The issue with Form Calculate is that it only aggregates the descendants of the topmost member in the form.  As E032 was the form’s top of the Entity dimension, all of the intermediate members were aggregated.  That is a Good Thing.  But what Form Calculate does not do is aggregate the ancestors of the topmost member in the form.  Note that E03 does not equal 400 (and it should).  And TotalGeography does not equal 1,173 (ditto).

Here’s what the totals ought to look like:

So unless you live in some weird Planning world where looking at top level numbers isn’t important, I’d say that Form Calculate is nice, but not enough.  Remember, for anyone looking at data above E032, it’s as if the Form Calculate didn’t happen.

The traditional way of aggregating the form dimension

It’s really simple:  

But remember, Entity could be a really big dimension with lots of lower level blocks and thus  pretty slow performance.  Are you sure you want to aggregate that entire dimension?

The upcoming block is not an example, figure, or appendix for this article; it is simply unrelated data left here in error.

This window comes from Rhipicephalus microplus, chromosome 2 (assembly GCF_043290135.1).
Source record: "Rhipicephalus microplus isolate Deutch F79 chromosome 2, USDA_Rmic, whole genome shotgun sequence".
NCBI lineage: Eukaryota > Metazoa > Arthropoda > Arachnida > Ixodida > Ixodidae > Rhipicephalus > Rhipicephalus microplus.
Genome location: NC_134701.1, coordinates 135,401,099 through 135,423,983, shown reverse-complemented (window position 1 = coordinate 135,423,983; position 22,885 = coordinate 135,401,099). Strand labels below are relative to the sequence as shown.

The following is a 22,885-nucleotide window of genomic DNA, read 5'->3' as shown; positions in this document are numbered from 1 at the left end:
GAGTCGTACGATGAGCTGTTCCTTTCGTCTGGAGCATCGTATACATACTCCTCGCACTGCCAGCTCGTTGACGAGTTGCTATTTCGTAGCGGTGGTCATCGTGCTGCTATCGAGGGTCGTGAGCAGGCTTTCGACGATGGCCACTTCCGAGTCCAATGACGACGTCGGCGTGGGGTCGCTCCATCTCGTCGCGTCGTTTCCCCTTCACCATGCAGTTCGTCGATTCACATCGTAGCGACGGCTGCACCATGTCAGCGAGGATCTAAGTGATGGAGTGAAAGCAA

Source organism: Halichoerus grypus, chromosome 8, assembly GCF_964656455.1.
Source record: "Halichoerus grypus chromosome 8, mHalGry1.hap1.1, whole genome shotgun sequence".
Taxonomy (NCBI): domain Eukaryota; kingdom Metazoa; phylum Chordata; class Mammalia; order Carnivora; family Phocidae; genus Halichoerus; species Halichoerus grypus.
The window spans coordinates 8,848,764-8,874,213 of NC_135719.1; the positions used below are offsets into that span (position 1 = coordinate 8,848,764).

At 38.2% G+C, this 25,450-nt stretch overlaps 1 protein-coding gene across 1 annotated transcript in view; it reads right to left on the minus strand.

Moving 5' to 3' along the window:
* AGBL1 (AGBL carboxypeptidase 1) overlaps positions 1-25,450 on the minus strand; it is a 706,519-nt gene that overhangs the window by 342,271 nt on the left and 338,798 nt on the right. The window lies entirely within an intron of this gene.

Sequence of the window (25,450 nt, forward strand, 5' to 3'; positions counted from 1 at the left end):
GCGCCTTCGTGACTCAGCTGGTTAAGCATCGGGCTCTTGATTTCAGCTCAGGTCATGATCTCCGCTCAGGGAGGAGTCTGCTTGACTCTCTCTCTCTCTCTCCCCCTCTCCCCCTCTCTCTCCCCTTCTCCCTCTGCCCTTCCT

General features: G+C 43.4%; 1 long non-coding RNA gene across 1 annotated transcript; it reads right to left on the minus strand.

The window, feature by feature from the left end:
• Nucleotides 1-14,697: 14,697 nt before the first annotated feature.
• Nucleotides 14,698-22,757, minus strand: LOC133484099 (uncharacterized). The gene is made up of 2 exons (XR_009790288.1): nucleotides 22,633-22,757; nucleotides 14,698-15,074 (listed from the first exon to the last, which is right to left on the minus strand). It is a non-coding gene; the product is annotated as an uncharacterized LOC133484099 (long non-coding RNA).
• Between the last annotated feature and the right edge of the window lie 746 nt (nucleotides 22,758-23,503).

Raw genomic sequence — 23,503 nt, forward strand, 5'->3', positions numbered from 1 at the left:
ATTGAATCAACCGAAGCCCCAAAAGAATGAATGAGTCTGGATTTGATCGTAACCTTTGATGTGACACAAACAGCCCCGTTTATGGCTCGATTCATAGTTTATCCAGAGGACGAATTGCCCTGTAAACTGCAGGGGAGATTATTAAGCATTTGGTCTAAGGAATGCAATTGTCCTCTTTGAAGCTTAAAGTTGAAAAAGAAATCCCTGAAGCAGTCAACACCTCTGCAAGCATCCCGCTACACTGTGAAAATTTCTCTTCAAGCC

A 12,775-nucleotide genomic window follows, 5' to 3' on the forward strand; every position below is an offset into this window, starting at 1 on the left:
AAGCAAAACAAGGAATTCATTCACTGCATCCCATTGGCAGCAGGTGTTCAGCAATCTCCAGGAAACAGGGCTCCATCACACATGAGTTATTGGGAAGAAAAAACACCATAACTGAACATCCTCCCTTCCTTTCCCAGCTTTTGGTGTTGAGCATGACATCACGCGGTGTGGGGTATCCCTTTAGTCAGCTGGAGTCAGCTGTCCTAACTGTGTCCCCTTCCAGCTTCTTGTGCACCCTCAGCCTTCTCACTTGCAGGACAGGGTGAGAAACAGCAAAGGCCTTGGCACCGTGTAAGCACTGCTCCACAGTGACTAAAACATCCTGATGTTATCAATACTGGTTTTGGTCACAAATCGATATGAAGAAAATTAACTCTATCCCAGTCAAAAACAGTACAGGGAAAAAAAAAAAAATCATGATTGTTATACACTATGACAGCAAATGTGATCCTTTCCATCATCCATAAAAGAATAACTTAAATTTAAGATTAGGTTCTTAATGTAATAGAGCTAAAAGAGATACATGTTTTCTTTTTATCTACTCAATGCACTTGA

Enter Christian M.’s most awesome hack

What would be nice would be a way to read the dimension, or even more to the point the topmost form member and then aggregate the descendants (like Form Calculate) and the ancestors (which Form Calculate cannot do).  Until now, this is what could not be done.  

Christian’s hack still can’t read the Planning form’s row definition, but what it can do is read a Planning User Variable.  And if a form’s row definition is driven off of a Planning User Variable, then you have squared the circle because that Planning User Variable can (somehow) be read into Calculation Manager.  Huzzah!  Hurrah!  Hot diggity-dog, etc.

Here’s the technique in summary:
  1. Create a Planning User Variable
  2. Create a Planning form that uses the User Variable to drive the row contents